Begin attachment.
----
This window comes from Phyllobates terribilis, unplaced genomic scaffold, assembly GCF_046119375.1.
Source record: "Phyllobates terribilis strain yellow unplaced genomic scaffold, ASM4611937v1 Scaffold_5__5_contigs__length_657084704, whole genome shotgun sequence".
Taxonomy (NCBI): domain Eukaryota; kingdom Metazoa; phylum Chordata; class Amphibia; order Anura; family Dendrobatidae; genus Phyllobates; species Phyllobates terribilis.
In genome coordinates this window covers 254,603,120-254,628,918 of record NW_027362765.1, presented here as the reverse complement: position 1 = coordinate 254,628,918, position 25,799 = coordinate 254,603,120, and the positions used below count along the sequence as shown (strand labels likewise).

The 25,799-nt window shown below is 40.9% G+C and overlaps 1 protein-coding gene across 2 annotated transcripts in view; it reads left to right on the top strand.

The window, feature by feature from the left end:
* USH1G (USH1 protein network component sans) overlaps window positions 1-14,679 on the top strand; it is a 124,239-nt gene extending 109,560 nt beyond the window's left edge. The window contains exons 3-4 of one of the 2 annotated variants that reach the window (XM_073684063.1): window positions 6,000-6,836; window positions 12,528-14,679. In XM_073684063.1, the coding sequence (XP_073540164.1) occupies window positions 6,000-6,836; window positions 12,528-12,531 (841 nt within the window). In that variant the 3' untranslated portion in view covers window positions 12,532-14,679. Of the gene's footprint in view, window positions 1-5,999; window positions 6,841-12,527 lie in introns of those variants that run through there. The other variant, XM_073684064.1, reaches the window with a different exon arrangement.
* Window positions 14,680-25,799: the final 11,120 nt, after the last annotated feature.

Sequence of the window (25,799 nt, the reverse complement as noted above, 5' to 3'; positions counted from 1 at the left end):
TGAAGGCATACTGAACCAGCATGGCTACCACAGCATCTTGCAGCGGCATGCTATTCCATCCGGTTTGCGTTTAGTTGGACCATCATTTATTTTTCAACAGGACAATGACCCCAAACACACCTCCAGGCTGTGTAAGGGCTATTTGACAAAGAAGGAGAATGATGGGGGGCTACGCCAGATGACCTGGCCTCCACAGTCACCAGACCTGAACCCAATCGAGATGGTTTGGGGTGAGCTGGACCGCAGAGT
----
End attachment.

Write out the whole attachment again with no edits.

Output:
This window comes from Phyllobates terribilis, unplaced genomic scaffold, assembly GCF_046119375.1.
Source record: "Phyllobates terribilis strain yellow unplaced genomic scaffold, ASM4611937v1 Scaffold_5__5_contigs__length_657084704, whole genome shotgun sequence".
Taxonomy (NCBI): domain Eukaryota; kingdom Metazoa; phylum Chordata; class Amphibia; order Anura; family Dendrobatidae; genus Phyllobates; species Phyllobates terribilis.
In genome coordinates this window covers 254,603,120-254,628,918 of record NW_027362765.1, presented here as the reverse complement: position 1 = coordinate 254,628,918, position 25,799 = coordinate 254,603,120, and the positions used below count along the sequence as shown (strand labels likewise).

The 25,799-nt window shown below is 40.9% G+C and overlaps 1 protein-coding gene across 2 annotated transcripts in view; it reads left to right on the top strand.

The window, feature by feature from the left end:
* USH1G (USH1 protein network component sans) overlaps window positions 1-14,679 on the top strand; it is a 124,239-nt gene extending 109,560 nt beyond the window's left edge. The window contains exons 3-4 of one of the 2 annotated variants that reach the window (XM_073684063.1): window positions 6,000-6,836; window positions 12,528-14,679. In XM_073684063.1, the coding sequence (XP_073540164.1) occupies window positions 6,000-6,836; window positions 12,528-12,531 (841 nt within the window). In that variant the 3' untranslated portion in view covers window positions 12,532-14,679. Of the gene's footprint in view, window positions 1-5,999; window positions 6,841-12,527 lie in introns of those variants that run through there. The other variant, XM_073684064.1, reaches the window with a different exon arrangement.
* Window positions 14,680-25,799: the final 11,120 nt, after the last annotated feature.

Sequence of the window (25,799 nt, the reverse complement as noted above, 5' to 3'; positions counted from 1 at the left end):
TGAAGGCATACTGAACCAGCATGGCTACCACAGCATCTTGCAGCGGCATGCTATTCCATCCGGTTTGCGTTTAGTTGGACCATCATTTATTTTTCAACAGGACAATGACCCCAAACACACCTCCAGGCTGTGTAAGGGCTATTTGACAAAGAAGGAGAATGATGGGGGGCTACGCCAGATGACCTGGCCTCCACAGTCACCAGACCTGAACCCAATCGAGATGGTTTGGGGTGAGCTGGACCGCAGAGT